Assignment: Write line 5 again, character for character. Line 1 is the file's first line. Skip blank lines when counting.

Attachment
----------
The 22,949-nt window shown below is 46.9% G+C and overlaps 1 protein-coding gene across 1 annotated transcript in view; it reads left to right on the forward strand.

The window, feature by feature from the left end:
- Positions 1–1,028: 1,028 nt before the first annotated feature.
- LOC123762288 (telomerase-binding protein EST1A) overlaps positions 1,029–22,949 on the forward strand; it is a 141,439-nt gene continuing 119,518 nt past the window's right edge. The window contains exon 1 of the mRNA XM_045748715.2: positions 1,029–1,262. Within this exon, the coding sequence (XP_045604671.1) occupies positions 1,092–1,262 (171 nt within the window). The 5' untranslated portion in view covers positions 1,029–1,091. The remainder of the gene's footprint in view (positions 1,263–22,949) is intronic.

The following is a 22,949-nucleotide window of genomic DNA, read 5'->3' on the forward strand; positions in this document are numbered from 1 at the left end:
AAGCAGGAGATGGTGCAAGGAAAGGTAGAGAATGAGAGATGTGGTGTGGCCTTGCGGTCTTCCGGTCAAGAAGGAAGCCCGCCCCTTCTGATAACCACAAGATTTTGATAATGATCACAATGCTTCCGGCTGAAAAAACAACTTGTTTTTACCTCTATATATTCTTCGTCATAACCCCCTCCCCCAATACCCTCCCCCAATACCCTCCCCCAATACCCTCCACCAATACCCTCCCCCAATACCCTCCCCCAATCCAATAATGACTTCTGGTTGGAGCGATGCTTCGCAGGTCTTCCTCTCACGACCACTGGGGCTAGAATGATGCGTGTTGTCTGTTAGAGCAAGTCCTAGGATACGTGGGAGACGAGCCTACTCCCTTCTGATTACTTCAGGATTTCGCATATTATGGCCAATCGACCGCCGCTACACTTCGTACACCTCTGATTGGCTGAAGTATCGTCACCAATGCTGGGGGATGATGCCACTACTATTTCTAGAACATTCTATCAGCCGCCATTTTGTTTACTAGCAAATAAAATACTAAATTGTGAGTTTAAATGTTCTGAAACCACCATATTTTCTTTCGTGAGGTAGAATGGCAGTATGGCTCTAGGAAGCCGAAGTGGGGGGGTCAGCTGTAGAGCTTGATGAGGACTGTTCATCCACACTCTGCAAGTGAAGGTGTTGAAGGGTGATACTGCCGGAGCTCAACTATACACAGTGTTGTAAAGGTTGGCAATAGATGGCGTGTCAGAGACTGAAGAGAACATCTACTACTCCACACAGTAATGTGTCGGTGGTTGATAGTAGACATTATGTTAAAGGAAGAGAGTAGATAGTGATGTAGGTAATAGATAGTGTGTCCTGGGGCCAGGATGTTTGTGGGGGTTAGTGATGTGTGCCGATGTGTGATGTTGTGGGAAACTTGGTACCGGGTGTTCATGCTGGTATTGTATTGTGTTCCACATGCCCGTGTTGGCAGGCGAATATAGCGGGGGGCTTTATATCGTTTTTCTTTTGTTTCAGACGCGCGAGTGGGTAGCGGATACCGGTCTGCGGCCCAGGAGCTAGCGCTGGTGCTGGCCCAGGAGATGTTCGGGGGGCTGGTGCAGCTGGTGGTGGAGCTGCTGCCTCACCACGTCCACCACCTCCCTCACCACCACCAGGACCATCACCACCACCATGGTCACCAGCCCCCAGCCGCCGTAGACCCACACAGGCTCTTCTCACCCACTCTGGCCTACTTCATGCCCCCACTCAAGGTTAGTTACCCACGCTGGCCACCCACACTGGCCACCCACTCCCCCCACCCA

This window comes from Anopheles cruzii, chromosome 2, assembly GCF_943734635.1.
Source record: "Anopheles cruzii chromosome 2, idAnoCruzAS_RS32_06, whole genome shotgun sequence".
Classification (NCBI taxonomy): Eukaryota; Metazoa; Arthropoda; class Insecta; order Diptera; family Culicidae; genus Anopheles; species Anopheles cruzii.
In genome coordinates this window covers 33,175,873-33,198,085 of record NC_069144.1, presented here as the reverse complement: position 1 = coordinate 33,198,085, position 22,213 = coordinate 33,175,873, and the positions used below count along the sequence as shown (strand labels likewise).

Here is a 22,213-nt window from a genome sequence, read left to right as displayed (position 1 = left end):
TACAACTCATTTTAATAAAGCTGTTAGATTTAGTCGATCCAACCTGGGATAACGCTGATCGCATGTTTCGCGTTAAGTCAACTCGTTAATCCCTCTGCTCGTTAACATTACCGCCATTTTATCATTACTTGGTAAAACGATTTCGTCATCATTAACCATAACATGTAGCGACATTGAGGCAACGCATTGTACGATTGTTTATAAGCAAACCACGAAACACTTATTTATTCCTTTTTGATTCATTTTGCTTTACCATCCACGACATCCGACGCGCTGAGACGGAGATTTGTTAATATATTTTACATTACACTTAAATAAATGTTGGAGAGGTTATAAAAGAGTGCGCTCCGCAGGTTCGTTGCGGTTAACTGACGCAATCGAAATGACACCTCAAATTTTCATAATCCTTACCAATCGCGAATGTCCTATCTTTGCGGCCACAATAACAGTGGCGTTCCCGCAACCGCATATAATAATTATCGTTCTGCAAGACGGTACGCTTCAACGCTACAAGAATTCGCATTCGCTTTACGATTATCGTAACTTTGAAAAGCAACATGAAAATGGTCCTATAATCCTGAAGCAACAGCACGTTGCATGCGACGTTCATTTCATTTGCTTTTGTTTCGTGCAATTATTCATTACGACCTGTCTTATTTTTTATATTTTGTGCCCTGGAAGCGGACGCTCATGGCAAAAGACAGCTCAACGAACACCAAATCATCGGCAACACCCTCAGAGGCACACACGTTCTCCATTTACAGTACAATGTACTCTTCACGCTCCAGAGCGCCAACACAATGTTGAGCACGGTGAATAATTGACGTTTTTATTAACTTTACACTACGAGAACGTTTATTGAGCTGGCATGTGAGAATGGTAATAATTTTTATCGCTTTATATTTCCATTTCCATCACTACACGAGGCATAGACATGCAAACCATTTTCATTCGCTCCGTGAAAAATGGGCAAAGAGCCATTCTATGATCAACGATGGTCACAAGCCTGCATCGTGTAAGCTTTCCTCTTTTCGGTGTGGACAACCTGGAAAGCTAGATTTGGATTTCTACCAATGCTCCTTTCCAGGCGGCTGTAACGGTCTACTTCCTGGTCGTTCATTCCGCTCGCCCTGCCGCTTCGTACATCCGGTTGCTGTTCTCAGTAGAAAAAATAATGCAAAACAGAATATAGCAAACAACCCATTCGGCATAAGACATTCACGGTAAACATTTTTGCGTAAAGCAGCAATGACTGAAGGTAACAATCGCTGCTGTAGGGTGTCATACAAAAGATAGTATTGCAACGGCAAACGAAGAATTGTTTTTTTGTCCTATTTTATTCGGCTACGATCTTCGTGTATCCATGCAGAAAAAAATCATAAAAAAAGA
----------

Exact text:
The following is a 22,949-nucleotide window of genomic DNA, read 5'->3' on the forward strand; positions in this document are numbered from 1 at the left end: